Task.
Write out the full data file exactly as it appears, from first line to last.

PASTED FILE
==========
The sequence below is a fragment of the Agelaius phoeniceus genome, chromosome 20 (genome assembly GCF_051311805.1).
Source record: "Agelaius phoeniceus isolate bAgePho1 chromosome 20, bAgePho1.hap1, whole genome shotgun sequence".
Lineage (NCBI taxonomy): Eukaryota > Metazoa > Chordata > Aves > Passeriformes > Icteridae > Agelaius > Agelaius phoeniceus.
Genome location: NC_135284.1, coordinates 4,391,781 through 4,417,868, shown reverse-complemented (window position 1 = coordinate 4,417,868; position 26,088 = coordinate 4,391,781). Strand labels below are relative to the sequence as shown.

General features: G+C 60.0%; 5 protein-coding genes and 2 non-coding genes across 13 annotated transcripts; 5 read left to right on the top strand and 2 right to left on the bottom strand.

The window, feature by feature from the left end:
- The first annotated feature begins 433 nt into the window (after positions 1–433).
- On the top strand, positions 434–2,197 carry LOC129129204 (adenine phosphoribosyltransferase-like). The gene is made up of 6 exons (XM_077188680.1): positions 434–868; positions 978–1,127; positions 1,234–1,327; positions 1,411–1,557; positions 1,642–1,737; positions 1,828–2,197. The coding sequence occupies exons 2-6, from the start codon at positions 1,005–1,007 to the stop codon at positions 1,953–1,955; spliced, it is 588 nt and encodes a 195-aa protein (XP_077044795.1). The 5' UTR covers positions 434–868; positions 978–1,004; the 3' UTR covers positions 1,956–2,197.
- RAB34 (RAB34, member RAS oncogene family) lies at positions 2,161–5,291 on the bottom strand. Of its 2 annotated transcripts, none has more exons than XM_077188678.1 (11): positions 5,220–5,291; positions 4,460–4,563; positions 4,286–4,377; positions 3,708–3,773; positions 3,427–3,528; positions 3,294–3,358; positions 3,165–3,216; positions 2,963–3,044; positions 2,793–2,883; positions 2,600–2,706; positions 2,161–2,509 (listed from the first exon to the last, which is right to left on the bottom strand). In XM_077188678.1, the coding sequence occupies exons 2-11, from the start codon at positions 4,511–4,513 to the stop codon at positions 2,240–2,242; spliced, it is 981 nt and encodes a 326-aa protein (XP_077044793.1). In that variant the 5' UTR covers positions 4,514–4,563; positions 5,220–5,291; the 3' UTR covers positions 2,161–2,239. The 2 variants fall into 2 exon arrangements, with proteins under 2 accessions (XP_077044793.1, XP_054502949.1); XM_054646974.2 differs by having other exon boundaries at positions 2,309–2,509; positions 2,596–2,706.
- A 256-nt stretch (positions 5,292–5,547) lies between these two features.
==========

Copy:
The sequence below is a fragment of the Agelaius phoeniceus genome, chromosome 20 (genome assembly GCF_051311805.1).
Source record: "Agelaius phoeniceus isolate bAgePho1 chromosome 20, bAgePho1.hap1, whole genome shotgun sequence".
Lineage (NCBI taxonomy): Eukaryota > Metazoa > Chordata > Aves > Passeriformes > Icteridae > Agelaius > Agelaius phoeniceus.
Genome location: NC_135284.1, coordinates 4,391,781 through 4,417,868, shown reverse-complemented (window position 1 = coordinate 4,417,868; position 26,088 = coordinate 4,391,781). Strand labels below are relative to the sequence as shown.

General features: G+C 60.0%; 5 protein-coding genes and 2 non-coding genes across 13 annotated transcripts; 5 read left to right on the top strand and 2 right to left on the bottom strand.

The window, feature by feature from the left end:
- The first annotated feature begins 433 nt into the window (after positions 1–433).
- On the top strand, positions 434–2,197 carry LOC129129204 (adenine phosphoribosyltransferase-like). The gene is made up of 6 exons (XM_077188680.1): positions 434–868; positions 978–1,127; positions 1,234–1,327; positions 1,411–1,557; positions 1,642–1,737; positions 1,828–2,197. The coding sequence occupies exons 2-6, from the start codon at positions 1,005–1,007 to the stop codon at positions 1,953–1,955; spliced, it is 588 nt and encodes a 195-aa protein (XP_077044795.1). The 5' UTR covers positions 434–868; positions 978–1,004; the 3' UTR covers positions 1,956–2,197.
- RAB34 (RAB34, member RAS oncogene family) lies at positions 2,161–5,291 on the bottom strand. Of its 2 annotated transcripts, none has more exons than XM_077188678.1 (11): positions 5,220–5,291; positions 4,460–4,563; positions 4,286–4,377; positions 3,708–3,773; positions 3,427–3,528; positions 3,294–3,358; positions 3,165–3,216; positions 2,963–3,044; positions 2,793–2,883; positions 2,600–2,706; positions 2,161–2,509 (listed from the first exon to the last, which is right to left on the bottom strand). In XM_077188678.1, the coding sequence occupies exons 2-11, from the start codon at positions 4,511–4,513 to the stop codon at positions 2,240–2,242; spliced, it is 981 nt and encodes a 326-aa protein (XP_077044793.1). In that variant the 5' UTR covers positions 4,514–4,563; positions 5,220–5,291; the 3' UTR covers positions 2,161–2,239. The 2 variants fall into 2 exon arrangements, with proteins under 2 accessions (XP_077044793.1, XP_054502949.1); XM_054646974.2 differs by having other exon boundaries at positions 2,309–2,509; positions 2,596–2,706.
- A 256-nt stretch (positions 5,292–5,547) lies between these two features.